Assimilation In Zitkala Sa's The Soft-Hearted Sioux

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Assimilation forces people to learn new cultures, which usually ends with a choose being made between which of the cultures to follow. Many Native Americans went through assimilation and were not accepted by the white man and even their own people. Zitkala Sa had a hard time maintaining both her culture and the new culture being taught to her. This is exhibited in her short story The Soft-Hearted Sioux where she used a boy to mask that the story relates to her and displayed the struggles the boy went through. The purpose of writing the short story is to teach people what assimilation does to Native Americans while she attempts to resist it through words. In the late 1800’s Native Americans were forced to assimilate because protestant white…show more content…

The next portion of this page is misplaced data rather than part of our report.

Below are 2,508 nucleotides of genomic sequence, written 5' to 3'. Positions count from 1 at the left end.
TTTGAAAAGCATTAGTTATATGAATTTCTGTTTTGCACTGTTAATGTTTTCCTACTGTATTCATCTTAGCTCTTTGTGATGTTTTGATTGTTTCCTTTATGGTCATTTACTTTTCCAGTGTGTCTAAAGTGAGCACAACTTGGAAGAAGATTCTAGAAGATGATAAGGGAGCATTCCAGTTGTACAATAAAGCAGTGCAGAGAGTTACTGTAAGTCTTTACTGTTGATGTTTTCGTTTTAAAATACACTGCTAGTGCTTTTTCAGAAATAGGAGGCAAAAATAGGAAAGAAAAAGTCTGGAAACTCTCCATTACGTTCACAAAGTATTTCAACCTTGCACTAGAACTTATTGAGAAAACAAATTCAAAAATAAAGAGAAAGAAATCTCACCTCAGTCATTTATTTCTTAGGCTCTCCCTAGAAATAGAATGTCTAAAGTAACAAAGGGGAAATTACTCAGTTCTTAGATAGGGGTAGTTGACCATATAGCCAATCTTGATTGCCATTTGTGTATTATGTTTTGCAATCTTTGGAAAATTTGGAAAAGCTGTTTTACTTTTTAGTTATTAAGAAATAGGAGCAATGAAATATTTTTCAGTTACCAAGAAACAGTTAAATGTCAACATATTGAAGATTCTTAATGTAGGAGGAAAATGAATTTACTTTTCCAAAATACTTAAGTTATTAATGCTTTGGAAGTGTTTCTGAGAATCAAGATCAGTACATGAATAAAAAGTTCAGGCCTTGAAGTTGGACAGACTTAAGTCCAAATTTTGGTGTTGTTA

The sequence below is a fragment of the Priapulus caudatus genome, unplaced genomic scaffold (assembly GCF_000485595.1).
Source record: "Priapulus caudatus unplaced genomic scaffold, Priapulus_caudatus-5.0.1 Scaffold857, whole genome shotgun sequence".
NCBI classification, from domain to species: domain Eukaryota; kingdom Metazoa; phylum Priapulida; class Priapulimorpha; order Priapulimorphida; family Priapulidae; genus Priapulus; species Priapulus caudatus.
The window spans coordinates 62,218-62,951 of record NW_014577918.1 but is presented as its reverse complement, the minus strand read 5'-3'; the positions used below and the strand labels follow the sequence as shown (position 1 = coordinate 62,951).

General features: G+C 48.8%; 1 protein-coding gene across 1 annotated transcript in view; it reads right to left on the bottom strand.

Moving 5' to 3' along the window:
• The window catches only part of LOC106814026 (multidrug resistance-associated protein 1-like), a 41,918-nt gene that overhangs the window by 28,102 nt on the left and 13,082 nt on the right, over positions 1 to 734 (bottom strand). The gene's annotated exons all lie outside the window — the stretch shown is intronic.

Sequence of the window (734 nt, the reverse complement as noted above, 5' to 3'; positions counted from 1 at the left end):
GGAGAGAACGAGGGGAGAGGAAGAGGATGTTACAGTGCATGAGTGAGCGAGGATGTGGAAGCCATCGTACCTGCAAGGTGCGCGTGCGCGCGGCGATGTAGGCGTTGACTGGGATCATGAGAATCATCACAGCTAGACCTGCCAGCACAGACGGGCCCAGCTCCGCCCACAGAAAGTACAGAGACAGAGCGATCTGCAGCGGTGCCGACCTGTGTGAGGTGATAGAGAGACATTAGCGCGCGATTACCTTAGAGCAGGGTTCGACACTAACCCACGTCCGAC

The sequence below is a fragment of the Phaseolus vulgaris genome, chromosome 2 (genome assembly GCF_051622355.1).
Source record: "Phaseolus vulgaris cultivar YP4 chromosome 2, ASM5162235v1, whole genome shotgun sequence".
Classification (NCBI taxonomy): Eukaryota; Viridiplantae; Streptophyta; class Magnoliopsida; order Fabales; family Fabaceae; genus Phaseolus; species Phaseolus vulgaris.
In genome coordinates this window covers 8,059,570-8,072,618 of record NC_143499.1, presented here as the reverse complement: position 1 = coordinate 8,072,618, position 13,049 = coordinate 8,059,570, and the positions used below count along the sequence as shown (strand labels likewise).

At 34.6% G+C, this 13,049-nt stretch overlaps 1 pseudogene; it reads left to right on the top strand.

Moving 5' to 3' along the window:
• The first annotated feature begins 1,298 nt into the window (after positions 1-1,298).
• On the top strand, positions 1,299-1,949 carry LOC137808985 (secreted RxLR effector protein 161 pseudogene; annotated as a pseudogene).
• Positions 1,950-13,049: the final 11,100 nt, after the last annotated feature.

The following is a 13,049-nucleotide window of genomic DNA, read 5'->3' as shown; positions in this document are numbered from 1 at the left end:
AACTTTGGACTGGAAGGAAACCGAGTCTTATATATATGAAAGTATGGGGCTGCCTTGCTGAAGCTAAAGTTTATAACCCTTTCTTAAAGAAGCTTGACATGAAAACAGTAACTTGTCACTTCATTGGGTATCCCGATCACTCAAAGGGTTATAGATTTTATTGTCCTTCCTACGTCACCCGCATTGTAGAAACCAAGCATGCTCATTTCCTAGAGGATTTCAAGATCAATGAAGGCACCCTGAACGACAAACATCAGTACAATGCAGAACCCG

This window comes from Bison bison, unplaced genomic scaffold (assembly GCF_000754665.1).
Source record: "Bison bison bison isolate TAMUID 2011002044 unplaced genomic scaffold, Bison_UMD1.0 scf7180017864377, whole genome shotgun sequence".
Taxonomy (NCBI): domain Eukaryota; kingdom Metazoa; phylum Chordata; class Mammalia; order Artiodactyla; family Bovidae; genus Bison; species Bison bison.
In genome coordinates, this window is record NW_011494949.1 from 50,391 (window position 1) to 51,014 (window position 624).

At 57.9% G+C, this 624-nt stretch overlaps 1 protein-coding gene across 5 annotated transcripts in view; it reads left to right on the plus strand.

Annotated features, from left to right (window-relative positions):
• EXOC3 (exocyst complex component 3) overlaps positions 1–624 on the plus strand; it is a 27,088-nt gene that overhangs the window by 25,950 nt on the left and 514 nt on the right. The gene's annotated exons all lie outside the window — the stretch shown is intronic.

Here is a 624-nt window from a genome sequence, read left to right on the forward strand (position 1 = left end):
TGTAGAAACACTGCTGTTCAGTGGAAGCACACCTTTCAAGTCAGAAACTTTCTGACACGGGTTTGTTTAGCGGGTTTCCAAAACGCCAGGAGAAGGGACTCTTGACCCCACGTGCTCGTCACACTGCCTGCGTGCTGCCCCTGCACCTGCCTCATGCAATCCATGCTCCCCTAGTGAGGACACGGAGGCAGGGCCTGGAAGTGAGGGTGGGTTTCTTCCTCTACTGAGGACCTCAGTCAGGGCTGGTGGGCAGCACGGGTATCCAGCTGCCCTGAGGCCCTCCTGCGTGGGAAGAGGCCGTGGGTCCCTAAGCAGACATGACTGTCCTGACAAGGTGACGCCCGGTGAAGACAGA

Attempting to completely get rid of their culture by teaching Native American children the “dominant” culture. Zitkala Sa decides to portray what happens to Native American when forced through assimilation by writing The Soft-Hearted Sioux. In The Soft-Hearted Sioux the boy was taught from a young age that his culture is savage and wrong while the white man’s culture is right. The boy testifies that “With the white man's Bible in my hand, and the white man's tender heart in my breast, I returned to my own people. Wearing a foreigner's dress, I walked, a stranger, into my father's village (1847).” Zitkala added this to exhibit what changes and how it feels going back home after going to missionary school. Many Native American felt as they were social outcast and unable to identity with neither culture. The boy pursued following the two faiths and did broke the laws of both the cultures. Zitkala Sa attempted to represent both in her life many times and everytime she went against the cultures in some way. Even though she wrote and spoke in English, in her stories, she told how assimilation is wrong and how it is not educating Native Americans. According to Jessica Enoch “While Zitkala was at Carlisle(a missionary school) she perceived that their missionary creed had more to do with self-preservation of white culture than educating Native American students (Zitkala Ša and the Carlisle Indian School).” Zitkala’s The Soft-Hearted Sioux displays the “self-preservation” that is taught to Native Americans instead of giving them a proper education. The boy learns christianity, how to dress “white”, and that the Sioux culture is savage and missionary’s way of teaching is humaine. Zitkala tries to resist by making change. She sent these stories to the east so, they could know what the missionary schools are to the Sioux culture.

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